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Dog Park Safety 101

written by Alicia Harantschuk 

Canine ownership has grown more than 29% over the last decade (United States Pet Population and Ownership Trends Report 2017 – Focus on Dogs, Cats, and Other Pets, 2017).  To support this growing trend, dog parks are popping up across the nation.  Whether you live in a major city or a country town, chances are you have a dog park close by.  Not only are they increasing in accessibility, the amenities included might make your pup feel as though they are at a five-star luxury resort.   Conveniently located, cost effective, opportunity to exercise and socialize you dog? Is it too good to be true?

There is no getting around it, there are risks associated with dog parks.  Dog park cleanliness and fights among canine participants are real concerns for pet parents.  We can mitigate risks by following some very simple guidelines.  

Here are just a few for you to consider before your next outing:

1. Determine if the dog park is the place to be!

This is for you dog park regulars. Each and every time you are planning to head to the dog park, you must evaluate if it is the right activity for your dog. The dog park is a physical and social activity. If they are nervous, tired, sick, stressed or injured, “dog parking” might not be the best outing for the day.

2. Assess the park before entering.

Whether it’s your first time trying out the dog park, or one you have been to several times, remember each day is different! Take a walk around the perimeter of the park. This allows your dog to become familiar with the smells, sights and sounds, while you make sure the park is safe and clean. If you spot inappropriate dogs or humans already in the park, do not enter. It is better to pick another activity than risk a bad experience for you and your dog.

3. No second chances for a first impression.

Dog parks should have a double gate entry system. These were designed to prevent dogs from escaping the park as people come and go. But they serve another purpose by providing a safe place for your dog to acclimate and calm down before actually entering the park. It is very common for all the dogs to rush over and want to investigate the new guy which can be overwhelming for your dog. Once in the holding area, wait until excitement levels have dropped for your dog AND the dogs already engaged in active play. By doing this we significantly reduce the changes of highly excited dogs redirecting their energy by snapping at other dogs igniting squabbles.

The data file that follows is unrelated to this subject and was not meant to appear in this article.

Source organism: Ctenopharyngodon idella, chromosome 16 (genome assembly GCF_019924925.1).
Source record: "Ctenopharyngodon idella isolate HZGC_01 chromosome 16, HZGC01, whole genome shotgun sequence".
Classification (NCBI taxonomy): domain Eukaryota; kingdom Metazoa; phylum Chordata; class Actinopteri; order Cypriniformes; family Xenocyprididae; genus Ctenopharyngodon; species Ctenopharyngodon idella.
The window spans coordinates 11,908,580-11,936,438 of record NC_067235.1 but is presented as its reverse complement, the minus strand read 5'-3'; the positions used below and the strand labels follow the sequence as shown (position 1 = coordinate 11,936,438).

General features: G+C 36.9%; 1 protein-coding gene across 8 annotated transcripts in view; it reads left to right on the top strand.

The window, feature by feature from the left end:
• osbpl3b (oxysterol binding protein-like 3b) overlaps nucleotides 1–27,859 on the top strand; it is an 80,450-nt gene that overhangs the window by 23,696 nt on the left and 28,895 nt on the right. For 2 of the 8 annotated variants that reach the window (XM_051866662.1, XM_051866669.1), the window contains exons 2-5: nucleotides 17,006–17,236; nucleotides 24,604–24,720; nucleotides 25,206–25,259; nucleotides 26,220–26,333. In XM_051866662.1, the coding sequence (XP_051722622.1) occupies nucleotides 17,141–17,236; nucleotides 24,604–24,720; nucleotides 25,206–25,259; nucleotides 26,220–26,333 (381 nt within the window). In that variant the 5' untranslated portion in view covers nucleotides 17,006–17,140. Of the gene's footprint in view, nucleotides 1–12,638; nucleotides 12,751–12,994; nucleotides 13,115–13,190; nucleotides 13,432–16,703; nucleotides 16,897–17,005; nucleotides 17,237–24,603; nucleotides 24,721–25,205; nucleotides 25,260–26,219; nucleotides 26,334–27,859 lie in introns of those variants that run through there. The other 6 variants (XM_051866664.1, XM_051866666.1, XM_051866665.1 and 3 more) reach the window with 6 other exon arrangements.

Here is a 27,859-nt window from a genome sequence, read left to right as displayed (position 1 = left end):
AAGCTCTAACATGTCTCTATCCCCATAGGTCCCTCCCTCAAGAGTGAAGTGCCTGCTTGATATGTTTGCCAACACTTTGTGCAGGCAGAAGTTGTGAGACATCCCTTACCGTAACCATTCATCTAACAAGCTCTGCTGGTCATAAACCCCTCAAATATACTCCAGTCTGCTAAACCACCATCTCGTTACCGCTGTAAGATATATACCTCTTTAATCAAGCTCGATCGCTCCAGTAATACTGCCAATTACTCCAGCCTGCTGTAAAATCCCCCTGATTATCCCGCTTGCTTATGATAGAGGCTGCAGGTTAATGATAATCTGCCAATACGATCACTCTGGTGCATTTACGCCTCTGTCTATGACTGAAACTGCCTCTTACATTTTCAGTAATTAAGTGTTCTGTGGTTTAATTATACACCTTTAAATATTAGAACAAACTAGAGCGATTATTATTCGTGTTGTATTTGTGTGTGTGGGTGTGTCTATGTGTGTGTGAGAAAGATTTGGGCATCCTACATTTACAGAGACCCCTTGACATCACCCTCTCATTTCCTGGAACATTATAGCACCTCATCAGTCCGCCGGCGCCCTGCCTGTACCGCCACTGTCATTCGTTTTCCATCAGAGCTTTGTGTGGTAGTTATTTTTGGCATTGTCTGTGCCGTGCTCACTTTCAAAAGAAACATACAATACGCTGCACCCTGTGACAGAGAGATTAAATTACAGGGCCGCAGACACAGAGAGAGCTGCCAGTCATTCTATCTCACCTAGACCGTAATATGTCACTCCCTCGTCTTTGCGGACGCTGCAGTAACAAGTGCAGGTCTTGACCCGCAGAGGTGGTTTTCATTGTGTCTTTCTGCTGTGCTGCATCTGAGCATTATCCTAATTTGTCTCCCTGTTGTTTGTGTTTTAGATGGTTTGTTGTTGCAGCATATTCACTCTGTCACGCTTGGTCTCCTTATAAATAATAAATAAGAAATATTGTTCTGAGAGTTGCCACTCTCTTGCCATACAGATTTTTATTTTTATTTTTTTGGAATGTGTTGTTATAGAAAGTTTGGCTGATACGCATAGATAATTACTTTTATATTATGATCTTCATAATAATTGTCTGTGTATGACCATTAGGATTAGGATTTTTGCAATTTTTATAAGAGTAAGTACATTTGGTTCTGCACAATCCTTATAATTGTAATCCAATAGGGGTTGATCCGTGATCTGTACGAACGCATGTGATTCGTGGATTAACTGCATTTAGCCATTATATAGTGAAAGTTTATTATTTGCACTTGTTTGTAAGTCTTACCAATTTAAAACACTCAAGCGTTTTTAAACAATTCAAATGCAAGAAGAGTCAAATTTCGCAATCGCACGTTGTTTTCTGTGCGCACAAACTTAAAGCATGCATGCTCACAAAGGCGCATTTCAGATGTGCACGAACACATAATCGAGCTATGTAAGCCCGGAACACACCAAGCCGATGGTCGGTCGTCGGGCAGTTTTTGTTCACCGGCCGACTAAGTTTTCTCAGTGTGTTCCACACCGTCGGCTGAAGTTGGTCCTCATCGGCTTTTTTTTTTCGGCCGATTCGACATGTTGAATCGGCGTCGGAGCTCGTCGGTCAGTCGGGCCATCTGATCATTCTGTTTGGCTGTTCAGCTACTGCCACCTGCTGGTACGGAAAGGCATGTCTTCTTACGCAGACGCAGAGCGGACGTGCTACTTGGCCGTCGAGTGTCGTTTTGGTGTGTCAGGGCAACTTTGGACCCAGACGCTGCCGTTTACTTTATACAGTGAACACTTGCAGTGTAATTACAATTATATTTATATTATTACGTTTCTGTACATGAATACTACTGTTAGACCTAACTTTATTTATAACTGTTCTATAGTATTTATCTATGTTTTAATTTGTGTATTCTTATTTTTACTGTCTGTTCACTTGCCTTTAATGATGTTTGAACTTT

4. Cell phones down.

Dog parks can be a bit like the Wild West, where anything can happen at the drop of a hat! Most dogs are not sitting politely waiting for your approval (or another dog’s approval) to engage in play. Pay attention to your dog’s body language and play style. Pay attention to how the other dogs are playing, and any change to the surroundings. Vigilance on your end will help to ensure a good time for your dog! Avoid the use of any device that may distract you from keeping an eye on things.

5. Time’s up!

Every dog is different, and knowing your dog will help you to decide when to end your visit to the dog park. Each dog has their own preference on what is acceptable play and can handle different levels of intensity, roughness, and duration. Regardless if it has been 5 minutes or 50 minutes, knowing when it is time to leave based on your dog’s body language and energy levels will help end your visit on a positive note.

6. Clean up on aisle “No. 2”.

Dog parks are part of your community, and it’s up to you to keep them clean! Please be sure to always pick up after your dog, and dispose of the waste in an appropriate area. Most dog parks now have clean up stations for you to use positioned conveniently around the park.

7. Kids free zone.

It is nearly impossible to watch human and canine kids at the same time. Dogs are running around at high speed and making it a dangerous situation for small children. Not all dogs in the park may be friendly with children, and we want to make sure both the dogs and the kids have a good experience at the dog park.

With a little thoughtful planning, dog parks can be a great experience for everyone. Take it slow, use common sense and you will surely have FUN at your local dog park!

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